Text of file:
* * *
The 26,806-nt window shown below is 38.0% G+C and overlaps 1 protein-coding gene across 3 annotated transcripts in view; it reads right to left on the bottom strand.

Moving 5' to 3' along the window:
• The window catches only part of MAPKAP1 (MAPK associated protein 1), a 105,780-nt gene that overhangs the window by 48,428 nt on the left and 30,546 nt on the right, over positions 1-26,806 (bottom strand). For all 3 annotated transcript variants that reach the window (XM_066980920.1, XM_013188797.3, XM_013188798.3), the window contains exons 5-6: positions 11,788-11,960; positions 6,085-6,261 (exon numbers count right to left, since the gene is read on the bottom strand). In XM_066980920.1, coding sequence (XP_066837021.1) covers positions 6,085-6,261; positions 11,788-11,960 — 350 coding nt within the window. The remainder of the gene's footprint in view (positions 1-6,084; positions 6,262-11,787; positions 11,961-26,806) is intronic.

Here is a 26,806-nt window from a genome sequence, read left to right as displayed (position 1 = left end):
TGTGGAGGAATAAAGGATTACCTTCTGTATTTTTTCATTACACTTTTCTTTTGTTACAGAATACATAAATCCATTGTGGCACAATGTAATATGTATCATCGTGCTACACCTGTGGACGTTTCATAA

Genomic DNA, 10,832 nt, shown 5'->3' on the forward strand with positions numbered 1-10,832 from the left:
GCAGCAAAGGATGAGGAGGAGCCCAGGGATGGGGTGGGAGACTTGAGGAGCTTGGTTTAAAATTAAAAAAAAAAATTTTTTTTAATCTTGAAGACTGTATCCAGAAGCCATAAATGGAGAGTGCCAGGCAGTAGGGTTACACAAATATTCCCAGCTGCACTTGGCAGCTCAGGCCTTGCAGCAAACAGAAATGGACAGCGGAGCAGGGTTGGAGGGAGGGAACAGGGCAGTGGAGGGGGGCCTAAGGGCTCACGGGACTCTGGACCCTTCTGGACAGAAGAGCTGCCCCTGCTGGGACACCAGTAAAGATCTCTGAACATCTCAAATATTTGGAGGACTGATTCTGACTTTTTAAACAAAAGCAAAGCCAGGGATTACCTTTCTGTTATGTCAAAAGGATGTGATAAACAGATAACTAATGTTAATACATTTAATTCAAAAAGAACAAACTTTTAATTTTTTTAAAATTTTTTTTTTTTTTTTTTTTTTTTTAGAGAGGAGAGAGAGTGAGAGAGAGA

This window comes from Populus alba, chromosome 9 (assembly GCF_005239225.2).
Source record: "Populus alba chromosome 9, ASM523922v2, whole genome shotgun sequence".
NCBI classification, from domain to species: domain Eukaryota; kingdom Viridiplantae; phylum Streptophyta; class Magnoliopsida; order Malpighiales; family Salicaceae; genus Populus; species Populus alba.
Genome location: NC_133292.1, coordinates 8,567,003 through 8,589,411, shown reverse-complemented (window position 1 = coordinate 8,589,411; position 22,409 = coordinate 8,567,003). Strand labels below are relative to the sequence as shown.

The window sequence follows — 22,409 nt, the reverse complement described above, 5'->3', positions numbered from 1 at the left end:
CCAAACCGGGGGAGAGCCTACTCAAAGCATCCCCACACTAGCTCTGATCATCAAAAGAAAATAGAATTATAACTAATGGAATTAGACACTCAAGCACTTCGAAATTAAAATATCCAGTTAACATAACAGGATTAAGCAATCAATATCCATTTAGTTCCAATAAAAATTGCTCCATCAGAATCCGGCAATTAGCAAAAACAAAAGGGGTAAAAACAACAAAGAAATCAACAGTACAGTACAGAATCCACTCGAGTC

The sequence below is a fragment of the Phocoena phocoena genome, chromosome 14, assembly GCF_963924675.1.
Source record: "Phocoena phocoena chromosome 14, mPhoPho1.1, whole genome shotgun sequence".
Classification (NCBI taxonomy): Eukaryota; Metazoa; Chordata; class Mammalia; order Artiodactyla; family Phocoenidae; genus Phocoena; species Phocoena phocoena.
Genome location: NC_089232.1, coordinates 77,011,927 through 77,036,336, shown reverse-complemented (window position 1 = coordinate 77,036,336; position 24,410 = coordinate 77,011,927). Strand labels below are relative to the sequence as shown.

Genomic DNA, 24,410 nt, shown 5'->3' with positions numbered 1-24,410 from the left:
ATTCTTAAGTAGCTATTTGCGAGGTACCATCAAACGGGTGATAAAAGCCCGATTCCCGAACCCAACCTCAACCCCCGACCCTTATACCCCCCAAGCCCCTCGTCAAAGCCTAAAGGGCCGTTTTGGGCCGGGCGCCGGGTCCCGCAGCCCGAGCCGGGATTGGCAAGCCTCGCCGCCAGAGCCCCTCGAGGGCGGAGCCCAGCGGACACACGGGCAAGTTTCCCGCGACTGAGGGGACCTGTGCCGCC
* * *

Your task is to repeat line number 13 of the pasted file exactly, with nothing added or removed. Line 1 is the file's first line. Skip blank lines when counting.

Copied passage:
CCAAACCGGGGGAGAGCCTACTCAAAGCATCCCCACACTAGCTCTGATCATCAAAAGAAAATAGAATTATAACTAATGGAATTAGACACTCAAGCACTTCGAAATTAAAATATCCAGTTAACATAACAGGATTAAGCAATCAATATCCATTTAGTTCCAATAAAAATTGCTCCATCAGAATCCGGCAATTAGCAAAAACAAAAGGGGTAAAAACAACAAAGAAATCAACAGTACAGTACAGAATCCACTCGAGTC